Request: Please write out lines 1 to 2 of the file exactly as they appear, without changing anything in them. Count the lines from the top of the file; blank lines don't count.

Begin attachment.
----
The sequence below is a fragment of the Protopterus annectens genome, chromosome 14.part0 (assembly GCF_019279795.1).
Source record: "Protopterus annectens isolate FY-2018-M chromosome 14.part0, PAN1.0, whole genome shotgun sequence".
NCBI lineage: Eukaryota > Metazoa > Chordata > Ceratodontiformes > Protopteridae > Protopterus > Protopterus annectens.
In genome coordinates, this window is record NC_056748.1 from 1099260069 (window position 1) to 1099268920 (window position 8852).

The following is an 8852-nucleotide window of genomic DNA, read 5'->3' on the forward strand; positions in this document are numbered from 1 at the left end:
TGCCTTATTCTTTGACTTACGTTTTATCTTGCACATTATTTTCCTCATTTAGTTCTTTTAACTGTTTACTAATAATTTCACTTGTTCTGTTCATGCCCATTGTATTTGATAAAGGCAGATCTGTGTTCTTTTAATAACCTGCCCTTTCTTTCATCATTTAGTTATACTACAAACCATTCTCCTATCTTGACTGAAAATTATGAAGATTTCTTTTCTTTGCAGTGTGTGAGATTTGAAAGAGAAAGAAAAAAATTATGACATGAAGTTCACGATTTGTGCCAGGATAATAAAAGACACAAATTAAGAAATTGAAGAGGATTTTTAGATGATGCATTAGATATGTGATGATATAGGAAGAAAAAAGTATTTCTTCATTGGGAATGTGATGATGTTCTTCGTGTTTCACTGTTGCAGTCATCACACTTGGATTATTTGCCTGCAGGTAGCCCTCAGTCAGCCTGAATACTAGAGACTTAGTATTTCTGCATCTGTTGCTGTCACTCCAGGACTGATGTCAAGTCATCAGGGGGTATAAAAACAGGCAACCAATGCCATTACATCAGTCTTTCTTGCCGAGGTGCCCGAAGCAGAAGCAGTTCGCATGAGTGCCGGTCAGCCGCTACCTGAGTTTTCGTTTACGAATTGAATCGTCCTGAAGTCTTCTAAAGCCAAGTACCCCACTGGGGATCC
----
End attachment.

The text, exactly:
The sequence below is a fragment of the Protopterus annectens genome, chromosome 14.part0 (assembly GCF_019279795.1).
Source record: "Protopterus annectens isolate FY-2018-M chromosome 14.part0, PAN1.0, whole genome shotgun sequence".